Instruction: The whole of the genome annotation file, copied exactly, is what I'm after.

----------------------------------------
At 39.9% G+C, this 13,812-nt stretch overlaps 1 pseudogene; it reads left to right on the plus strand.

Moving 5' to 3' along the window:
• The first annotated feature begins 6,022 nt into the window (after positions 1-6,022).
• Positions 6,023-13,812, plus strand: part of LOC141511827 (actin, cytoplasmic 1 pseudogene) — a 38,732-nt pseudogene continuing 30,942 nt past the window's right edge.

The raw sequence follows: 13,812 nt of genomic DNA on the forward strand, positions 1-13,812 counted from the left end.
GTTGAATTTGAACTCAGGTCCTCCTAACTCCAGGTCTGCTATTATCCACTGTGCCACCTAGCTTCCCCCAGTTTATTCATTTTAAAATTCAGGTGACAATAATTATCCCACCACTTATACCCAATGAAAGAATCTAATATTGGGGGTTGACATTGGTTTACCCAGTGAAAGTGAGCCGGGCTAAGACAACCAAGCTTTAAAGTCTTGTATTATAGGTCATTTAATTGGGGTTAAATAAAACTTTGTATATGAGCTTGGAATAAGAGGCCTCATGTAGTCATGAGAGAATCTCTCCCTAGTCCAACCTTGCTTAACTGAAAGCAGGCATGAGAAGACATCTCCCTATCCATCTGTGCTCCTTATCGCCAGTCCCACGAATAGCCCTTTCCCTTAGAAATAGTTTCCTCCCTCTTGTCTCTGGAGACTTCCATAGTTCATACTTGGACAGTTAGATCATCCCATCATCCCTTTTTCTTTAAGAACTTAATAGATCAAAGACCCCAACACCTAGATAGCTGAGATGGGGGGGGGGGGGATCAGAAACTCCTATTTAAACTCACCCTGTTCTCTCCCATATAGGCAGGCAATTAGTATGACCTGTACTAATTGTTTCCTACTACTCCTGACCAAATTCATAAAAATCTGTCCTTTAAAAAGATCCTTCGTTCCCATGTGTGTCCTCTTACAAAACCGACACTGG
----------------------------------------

At 39.9% G+C, this 13,812-nt stretch overlaps 1 pseudogene; it reads left to right on the plus strand.

Moving 5' to 3' along the window:
• The first annotated feature begins 6,022 nt into the window (after positions 1-6,022).
• Positions 6,023-13,812, plus strand: part of LOC141511827 (actin, cytoplasmic 1 pseudogene) — a 38,732-nt pseudogene continuing 30,942 nt past the window's right edge.

The raw sequence follows: 13,812 nt of genomic DNA on the forward strand, positions 1-13,812 counted from the left end.
GTTGAATTTGAACTCAGGTCCTCCTAACTCCAGGTCTGCTATTATCCACTGTGCCACCTAGCTTCCCCCAGTTTATTCATTTTAAAATTCAGGTGACAATAATTATCCCACCACTTATACCCAATGAAAGAATCTAATATTGGGGGTTGACATTGGTTTACCCAGTGAAAGTGAGCCGGGCTAAGACAACCAAGCTTTAAAGTCTTGTATTATAGGTCATTTAATTGGGGTTAAATAAAACTTTGTATATGAGCTTGGAATAAGAGGCCTCATGTAGTCATGAGAGAATCTCTCCCTAGTCCAACCTTGCTTAACTGAAAGCAGGCATGAGAAGACATCTCCCTATCCATCTGTGCTCCTTATCGCCAGTCCCACGAATAGCCCTTTCCCTTAGAAATAGTTTCCTCCCTCTTGTCTCTGGAGACTTCCATAGTTCATACTTGGACAGTTAGATCATCCCATCATCCCTTTTTCTTTAAGAACTTAATAGATCAAAGACCCCAACACCTAGATAGCTGAGATGGGGGGGGGGGGGATCAGAAACTCCTATTTAAACTCACCCTGTTCTCTCCCATATAGGCAGGCAATTAGTATGACCTGTACTAATTGTTTCCTACTACTCCTGACCAAATTCATAAAAATCTGTCCTTTAAAAAGATCCTTCGTTCCCATGTGTGTCCTCTTACAAAACCGACACTGG